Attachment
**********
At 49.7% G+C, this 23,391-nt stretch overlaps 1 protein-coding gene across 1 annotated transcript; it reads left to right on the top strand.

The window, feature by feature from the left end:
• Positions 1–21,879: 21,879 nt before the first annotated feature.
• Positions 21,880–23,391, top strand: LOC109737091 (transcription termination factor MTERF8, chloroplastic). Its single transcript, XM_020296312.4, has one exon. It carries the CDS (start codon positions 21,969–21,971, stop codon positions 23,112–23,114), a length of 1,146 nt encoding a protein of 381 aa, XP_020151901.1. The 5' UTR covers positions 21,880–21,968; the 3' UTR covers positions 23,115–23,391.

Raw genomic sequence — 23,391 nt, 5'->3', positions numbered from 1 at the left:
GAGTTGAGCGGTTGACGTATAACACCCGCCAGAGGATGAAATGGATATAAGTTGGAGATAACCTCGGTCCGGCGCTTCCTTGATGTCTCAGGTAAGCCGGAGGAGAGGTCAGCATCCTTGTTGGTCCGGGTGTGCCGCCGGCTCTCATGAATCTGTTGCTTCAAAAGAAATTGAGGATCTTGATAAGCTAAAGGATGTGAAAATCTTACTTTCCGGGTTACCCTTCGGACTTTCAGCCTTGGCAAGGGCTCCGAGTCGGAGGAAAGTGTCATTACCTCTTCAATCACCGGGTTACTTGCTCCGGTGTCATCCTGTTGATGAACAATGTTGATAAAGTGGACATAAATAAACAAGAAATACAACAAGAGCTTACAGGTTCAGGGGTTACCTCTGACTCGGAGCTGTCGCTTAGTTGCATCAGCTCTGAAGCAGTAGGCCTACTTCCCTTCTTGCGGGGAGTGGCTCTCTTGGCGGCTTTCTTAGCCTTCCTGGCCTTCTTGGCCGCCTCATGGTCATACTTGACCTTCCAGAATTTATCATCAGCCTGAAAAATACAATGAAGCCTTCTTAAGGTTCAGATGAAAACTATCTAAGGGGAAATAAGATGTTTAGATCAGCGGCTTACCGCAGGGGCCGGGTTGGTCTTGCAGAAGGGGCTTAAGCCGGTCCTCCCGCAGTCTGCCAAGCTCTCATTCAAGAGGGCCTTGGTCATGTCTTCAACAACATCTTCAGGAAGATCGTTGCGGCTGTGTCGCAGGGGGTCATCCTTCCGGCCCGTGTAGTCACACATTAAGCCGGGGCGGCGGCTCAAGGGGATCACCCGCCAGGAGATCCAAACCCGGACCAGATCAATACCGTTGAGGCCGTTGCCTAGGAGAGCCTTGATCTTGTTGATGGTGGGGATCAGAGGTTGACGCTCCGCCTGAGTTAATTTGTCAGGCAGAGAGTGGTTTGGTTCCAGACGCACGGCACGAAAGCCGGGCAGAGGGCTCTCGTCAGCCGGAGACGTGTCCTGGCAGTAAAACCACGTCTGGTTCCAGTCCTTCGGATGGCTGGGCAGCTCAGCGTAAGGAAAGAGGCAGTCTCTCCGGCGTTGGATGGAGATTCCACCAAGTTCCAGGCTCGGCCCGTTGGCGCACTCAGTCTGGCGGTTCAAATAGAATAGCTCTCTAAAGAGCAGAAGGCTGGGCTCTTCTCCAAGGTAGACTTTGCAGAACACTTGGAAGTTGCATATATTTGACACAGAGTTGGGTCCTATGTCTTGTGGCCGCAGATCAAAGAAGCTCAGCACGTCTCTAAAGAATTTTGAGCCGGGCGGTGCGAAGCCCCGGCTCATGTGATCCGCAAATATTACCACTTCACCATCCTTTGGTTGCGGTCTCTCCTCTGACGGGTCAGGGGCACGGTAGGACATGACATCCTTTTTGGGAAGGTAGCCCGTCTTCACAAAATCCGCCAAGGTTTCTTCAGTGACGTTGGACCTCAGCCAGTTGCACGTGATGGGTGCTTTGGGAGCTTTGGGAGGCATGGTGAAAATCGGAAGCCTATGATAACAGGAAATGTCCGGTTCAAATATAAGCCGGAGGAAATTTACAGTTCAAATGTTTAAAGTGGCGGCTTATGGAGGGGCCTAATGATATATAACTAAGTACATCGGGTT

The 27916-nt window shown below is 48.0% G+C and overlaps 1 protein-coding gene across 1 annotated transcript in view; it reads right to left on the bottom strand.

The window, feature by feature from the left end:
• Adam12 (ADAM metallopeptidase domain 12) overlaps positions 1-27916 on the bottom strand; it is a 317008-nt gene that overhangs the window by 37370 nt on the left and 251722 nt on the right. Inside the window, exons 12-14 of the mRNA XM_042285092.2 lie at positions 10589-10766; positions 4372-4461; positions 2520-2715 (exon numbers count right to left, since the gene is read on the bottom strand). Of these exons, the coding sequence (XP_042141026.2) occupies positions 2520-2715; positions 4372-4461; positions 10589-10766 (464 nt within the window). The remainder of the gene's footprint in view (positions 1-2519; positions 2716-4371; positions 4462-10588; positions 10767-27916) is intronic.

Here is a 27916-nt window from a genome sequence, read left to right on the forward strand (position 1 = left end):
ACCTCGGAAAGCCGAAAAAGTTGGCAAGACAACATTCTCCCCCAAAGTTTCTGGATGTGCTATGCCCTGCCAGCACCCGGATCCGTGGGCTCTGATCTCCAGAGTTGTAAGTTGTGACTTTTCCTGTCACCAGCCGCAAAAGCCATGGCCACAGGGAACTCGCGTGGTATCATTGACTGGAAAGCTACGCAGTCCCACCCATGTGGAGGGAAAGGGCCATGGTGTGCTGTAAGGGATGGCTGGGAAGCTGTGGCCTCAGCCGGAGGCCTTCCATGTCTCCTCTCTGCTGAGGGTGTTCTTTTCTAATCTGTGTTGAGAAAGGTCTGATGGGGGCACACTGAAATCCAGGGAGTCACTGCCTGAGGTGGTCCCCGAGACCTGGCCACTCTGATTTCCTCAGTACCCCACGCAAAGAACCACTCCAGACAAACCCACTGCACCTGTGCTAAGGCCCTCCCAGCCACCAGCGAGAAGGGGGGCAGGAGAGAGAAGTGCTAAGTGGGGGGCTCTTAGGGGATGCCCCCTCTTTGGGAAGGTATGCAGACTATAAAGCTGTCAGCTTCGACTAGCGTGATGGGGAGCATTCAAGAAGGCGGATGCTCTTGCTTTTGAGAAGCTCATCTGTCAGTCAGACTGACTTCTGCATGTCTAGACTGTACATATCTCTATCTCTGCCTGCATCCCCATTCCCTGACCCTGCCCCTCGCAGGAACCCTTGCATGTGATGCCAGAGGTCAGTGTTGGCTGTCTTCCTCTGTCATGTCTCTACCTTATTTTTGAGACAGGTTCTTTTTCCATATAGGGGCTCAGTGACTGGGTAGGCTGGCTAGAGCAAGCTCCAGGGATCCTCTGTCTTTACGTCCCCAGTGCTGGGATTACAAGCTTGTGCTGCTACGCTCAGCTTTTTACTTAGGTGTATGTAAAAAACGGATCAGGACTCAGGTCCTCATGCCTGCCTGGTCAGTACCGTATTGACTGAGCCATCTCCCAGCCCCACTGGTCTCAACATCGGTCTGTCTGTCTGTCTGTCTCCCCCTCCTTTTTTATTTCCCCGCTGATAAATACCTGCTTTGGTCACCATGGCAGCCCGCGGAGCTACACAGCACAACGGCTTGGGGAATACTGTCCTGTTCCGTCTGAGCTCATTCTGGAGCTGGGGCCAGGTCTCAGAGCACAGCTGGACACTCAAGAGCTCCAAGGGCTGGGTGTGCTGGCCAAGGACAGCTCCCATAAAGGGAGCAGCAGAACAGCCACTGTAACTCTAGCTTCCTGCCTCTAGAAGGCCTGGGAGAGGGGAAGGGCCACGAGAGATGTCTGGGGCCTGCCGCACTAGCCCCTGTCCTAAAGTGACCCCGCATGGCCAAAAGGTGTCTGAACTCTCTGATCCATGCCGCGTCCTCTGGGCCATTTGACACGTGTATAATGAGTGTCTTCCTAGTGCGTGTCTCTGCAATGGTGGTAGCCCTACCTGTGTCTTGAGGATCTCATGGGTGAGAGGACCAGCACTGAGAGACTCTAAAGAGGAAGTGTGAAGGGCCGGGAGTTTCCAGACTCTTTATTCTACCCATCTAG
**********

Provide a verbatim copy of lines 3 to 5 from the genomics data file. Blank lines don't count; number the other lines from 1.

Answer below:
• Positions 1–21,879: 21,879 nt before the first annotated feature.
• Positions 21,880–23,391, top strand: LOC109737091 (transcription termination factor MTERF8, chloroplastic). Its single transcript, XM_020296312.4, has one exon. It carries the CDS (start codon positions 21,969–21,971, stop codon positions 23,112–23,114), a length of 1,146 nt encoding a protein of 381 aa, XP_020151901.1. The 5' UTR covers positions 21,880–21,968; the 3' UTR covers positions 23,115–23,391.

Raw genomic sequence — 23,391 nt, 5'->3', positions numbered from 1 at the left: